Daniel Ricciardo and the shoe.
Photo: Lars Baron (Getty Images)

You know that teenage mentality of how cool a band is until everybody finds out about it? Well, Formula One’s doing that to the long-held Australian practice of drinking from a sweaty racing shoe in celebration. After driver Daniel Ricciardo made it cool, F1 trademarked the term “shoey” for use on all kinds of souvenirs.

That’s because nothing is sacred in this world of ours—not even gross, germ-filled drinking habits that shouldn’t be tried at home.

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The Independent seems to have found the trademarks, which were applied for in August of last year. They’re for a lot of different merchandise F1 could sell, in a lot of different countries: F1 filed an international trademark, as well as ones in Singapore, the U.S., Mexico, Canada, Malaysia and, of all countries, Australia—the place where it all began. Bold.

The trademark includes use on a lot of alcohol accessories like glass flasks, beer mugs, coasters, drinking glasses, water bottles and decorative bottles, which seems to miss the point of drinking out of a gross, worn shoe instead of an actual item used for drinking things. Again, nothing is sacred in this world, not even a tradition that is outright gross and a cause for potential health concerns.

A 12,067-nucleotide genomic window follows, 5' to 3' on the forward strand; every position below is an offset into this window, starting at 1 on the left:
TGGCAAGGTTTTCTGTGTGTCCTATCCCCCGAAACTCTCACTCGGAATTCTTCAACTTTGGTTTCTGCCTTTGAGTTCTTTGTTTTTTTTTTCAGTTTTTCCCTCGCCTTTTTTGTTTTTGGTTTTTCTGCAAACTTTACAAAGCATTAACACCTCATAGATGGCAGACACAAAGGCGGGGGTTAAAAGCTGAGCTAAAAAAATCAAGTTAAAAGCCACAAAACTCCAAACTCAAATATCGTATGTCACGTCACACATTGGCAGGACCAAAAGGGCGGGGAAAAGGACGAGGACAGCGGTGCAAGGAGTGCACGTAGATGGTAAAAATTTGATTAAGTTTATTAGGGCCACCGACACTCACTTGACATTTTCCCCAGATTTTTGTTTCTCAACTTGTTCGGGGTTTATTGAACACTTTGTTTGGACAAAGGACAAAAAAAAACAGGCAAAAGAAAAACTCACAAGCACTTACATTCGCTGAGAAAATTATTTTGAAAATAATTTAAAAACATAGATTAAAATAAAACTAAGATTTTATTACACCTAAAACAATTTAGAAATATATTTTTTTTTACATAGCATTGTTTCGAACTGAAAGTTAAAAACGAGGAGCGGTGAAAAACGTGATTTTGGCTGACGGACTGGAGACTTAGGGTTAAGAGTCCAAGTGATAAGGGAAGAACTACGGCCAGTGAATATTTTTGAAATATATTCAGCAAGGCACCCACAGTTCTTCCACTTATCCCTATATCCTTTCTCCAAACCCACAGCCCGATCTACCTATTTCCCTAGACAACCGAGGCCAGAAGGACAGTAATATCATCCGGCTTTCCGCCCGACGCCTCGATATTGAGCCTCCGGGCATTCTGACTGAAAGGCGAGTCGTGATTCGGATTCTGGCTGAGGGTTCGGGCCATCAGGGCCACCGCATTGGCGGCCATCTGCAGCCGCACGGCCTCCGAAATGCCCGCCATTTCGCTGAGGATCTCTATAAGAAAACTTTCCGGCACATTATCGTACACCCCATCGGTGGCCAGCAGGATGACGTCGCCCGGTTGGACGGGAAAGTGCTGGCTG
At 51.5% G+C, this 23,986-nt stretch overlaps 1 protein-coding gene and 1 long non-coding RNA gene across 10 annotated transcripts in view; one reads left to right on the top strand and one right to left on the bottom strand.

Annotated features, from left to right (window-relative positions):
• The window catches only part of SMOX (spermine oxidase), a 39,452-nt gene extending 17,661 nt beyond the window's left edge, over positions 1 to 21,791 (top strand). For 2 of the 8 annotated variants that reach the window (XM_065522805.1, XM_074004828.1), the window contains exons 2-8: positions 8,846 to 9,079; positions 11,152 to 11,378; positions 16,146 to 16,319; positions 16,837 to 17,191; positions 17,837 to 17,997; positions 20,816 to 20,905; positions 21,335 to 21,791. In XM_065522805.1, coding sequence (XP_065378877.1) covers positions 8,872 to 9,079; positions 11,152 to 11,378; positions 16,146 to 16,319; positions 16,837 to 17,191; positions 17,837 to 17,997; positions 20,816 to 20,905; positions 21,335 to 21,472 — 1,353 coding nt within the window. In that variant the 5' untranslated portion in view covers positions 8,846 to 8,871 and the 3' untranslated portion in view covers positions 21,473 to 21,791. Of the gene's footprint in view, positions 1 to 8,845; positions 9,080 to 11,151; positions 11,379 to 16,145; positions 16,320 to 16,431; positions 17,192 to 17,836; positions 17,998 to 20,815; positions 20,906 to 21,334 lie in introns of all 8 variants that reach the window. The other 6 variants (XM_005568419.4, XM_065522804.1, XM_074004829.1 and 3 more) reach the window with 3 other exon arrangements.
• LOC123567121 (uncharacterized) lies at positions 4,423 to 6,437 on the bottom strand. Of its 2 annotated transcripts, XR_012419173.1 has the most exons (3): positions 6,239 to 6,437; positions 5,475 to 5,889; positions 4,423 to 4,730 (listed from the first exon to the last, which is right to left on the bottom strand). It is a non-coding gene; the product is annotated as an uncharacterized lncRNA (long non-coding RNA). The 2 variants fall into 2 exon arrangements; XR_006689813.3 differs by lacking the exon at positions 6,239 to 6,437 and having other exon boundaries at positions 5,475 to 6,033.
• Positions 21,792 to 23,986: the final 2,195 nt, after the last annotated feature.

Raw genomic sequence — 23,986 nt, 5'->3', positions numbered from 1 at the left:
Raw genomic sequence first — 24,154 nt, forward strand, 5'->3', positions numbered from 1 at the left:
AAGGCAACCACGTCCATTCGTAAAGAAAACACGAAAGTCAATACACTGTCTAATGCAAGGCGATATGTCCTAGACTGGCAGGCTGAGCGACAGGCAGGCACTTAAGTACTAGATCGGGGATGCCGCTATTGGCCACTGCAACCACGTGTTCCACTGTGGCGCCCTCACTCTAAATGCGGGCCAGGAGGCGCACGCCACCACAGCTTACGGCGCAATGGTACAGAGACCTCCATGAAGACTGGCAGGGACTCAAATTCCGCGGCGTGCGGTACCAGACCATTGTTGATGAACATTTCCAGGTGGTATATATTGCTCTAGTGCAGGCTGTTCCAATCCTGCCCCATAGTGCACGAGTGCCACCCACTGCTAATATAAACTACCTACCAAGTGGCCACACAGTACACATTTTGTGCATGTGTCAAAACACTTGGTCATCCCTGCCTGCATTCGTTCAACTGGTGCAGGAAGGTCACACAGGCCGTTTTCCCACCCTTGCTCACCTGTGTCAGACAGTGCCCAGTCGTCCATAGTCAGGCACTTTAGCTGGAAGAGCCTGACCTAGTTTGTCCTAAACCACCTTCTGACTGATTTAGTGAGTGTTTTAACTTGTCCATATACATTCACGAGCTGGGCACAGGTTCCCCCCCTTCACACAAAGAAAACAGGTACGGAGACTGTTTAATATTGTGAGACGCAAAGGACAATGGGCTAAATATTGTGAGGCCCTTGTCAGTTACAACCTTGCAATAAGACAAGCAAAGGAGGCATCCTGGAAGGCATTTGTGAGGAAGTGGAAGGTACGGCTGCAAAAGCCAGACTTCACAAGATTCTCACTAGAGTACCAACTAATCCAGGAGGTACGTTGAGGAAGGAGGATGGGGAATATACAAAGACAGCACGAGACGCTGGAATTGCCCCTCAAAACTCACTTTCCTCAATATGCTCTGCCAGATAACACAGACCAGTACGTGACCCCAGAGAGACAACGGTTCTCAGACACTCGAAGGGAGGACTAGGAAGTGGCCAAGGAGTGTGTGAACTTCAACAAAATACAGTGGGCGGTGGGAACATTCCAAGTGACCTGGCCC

F1 also filed for rights to “shoey” on clothing, according to the Independent, but didn’t get them because a relative of the people who coined the phrase filed an earlier international registration. That relative, Korinne Harrington, is listed on as filing several “shoey” trademark applications. From the Independent:

The Shoey has been a popular celebration in Australia for around 15 years thanks to surfing and fishing brand, The Mad Hueys. Dean and Shaun Harrington, known as the face of this brand, have been quoted saying they drunk Shoeys as early as 2002. [...]

One of the first racers who drank from a shoe was Supercar rider David Reynolds when he won the first non-endurance race of his career in 2015. It got a boost in exposure the following year when Australian MotoGP rider Jack Miller celebrated his first premier class victory by drinking champagne out of his shoe at the Dutch circuit of Assen.

F1 won’t be able to stop the stars of rival sports from celebrating in this way but it could put the brakes on them selling glasses, bottles and statues carrying the word. Red Bull Racing itself even tweeted a link for fans to make their own cardboard Shoeys to drink from on New Year’s Eve. If it ever tried to sell it in future it might need F1’s consent or it could run the risk of getting the red light.

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No matter who’s making the money off of it, the only slogan shoey souvenirs should have on them is that Shoeys Are Gross, But You Do You, Mate.